Penn encouraged students to find both their purpose and their passion.

Many Adelphi students weren’t sure what to expect from An Evening with Kal Penn. Those planning to attend were certainly excited, since many recognized Penn from his roles in Harold and Kumar Go to White Castle and its sequels, House, or How I Met Your Mother. But students were also aware of Penn’s political involvement, from campaigning for President Barack Obama in 2008 to working as an associate director in the White House Office of Public Engagement. So they wondered: What on earth was he going to talk about?

Penn’s talk was not a dry lecture on the mechanics of American politics, nor was it a collection of anecdotes about his work in television and film. It was an inspiring speech about using your skills and interests to serve the public, no matter who you are. He made government work seem enjoyable and attainable for anyone willing to take on the challenge.

Thanks to his work among younger constituents while working on President Obama’s campaign, Penn knew the cynical mindset many students might have about government work. He warned students not to be taken in by media cynicism or campaign promises, but painted a picture of a happy reality between the two: a government that truly has its citizens’ best interests in mind. Penn also encouraged students to look for commonalities among their peers, noting that a young Democrat and a young Republican will likely have more in common with each other than with an older person of the same political leanings.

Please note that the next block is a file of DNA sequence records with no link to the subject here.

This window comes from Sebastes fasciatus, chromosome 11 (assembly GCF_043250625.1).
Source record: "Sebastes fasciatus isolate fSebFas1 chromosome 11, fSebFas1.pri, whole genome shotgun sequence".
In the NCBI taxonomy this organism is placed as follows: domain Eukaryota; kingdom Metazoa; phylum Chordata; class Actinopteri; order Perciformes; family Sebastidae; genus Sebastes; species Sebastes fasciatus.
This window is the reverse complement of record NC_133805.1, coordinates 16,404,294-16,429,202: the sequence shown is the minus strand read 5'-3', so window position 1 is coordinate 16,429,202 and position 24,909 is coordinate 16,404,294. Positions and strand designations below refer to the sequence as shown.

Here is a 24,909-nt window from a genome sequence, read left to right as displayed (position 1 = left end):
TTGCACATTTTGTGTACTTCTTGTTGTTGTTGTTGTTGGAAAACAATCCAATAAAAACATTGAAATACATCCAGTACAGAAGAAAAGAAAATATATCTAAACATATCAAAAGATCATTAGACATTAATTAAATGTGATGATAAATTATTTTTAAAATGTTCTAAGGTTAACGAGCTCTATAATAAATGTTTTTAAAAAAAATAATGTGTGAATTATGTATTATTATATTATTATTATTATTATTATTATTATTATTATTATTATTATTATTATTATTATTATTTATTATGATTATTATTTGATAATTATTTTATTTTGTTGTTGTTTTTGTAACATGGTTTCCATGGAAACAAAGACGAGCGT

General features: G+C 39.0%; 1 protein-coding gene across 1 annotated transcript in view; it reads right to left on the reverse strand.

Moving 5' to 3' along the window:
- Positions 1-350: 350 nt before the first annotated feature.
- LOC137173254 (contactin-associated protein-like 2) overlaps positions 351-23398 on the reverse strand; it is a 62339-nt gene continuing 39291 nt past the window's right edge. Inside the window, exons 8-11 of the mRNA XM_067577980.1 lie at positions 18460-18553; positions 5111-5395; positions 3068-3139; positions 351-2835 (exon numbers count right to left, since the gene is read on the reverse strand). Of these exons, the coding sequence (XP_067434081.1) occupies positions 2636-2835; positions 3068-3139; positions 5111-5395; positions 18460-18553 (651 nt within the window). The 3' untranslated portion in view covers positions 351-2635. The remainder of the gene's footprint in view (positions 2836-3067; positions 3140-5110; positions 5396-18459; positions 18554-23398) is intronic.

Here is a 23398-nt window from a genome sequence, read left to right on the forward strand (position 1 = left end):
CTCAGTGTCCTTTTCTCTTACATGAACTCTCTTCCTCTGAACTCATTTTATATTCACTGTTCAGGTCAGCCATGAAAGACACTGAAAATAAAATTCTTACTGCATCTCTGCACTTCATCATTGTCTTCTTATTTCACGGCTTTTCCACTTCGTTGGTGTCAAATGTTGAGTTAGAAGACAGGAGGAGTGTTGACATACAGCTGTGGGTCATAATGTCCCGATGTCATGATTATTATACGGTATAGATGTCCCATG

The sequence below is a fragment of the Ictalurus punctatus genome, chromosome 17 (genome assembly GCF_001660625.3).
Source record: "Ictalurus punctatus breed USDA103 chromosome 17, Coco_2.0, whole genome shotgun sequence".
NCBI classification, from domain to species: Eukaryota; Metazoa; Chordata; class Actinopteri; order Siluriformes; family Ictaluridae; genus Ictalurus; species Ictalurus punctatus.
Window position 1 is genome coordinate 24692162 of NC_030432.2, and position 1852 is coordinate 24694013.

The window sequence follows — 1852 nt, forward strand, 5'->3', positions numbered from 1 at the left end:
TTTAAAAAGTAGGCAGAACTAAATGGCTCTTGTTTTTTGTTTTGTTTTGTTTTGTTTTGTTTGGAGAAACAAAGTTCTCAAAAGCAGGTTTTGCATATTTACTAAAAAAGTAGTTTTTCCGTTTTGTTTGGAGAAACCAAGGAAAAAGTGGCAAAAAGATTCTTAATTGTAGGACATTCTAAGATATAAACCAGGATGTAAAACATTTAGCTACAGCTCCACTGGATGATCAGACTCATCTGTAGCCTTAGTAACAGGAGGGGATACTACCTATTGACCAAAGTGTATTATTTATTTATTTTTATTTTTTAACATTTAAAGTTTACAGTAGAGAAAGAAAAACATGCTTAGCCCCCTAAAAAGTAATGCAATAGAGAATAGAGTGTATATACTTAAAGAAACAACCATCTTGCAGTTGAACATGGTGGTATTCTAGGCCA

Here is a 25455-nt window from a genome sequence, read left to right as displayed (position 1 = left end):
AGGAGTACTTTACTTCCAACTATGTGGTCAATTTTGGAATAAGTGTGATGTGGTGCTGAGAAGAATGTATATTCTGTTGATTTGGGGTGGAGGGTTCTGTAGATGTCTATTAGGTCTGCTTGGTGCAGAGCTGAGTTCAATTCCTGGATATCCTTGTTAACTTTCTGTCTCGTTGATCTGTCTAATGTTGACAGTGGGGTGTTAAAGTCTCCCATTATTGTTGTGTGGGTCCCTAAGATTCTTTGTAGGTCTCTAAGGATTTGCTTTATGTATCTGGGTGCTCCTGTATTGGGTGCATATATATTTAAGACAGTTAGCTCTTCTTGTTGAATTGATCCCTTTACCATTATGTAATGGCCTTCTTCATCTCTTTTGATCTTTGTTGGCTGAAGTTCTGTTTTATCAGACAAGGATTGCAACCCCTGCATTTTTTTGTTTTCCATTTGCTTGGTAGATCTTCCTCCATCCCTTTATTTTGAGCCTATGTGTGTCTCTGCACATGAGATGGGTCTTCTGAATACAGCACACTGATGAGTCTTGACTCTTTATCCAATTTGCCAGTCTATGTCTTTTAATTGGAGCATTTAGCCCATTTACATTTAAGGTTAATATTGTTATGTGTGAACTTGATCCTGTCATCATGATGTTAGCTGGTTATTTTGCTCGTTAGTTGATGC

Penn insists he is not unique in taking time to work in the White House, despite the notoriety he has gained. “I think I got a lot of undue attention because I was in the public eye,” said Penn. “But there are a lot of people taking a break from the private sector.” He described CEOs, law students, and people from all types of industries who had put their lives on hold to serve in the White House.

Graduating seniors were especially encouraged by Penn’s talk. “He made public service seem so realistic,” said Sarah Cinquemani, president of the class of 2015. Cinquemani also noted how Penn was able to perfectly tailor his talk to his audience. Isuri Wijesundara, a freshman theatre major who attended Penn’s master class prior to the lecture, agreed, describing Penn as someone you could easily approach and talk to about almost anything.

Julianna Claase, a senior and president of the Student Government Association, appreciated Penn’s emphasis on the importance of working hard. “It’s refreshing to hear that hard work does pay off,” she said.

Although Penn has returned to acting (which he calls his “first love”), he is still involved in public service. Penn serves on the President’s Committee on the Arts and the Humanities, which advises the White House on policy issues in the arts and humanities, especially in arts education. He is a perfect example of integrating the work he loves with public service in creative and effective ways. Penn left the audience with a wish that they will be able to do the same: “I hope you never have to choose between doing what you love in the private sector and serving the public.”

Penn in the master class with theater students.

Penn in the master class with theater students.

For further information, please contact:

Todd Wilson
Strategic Communications Director 
p – 516.237.8634
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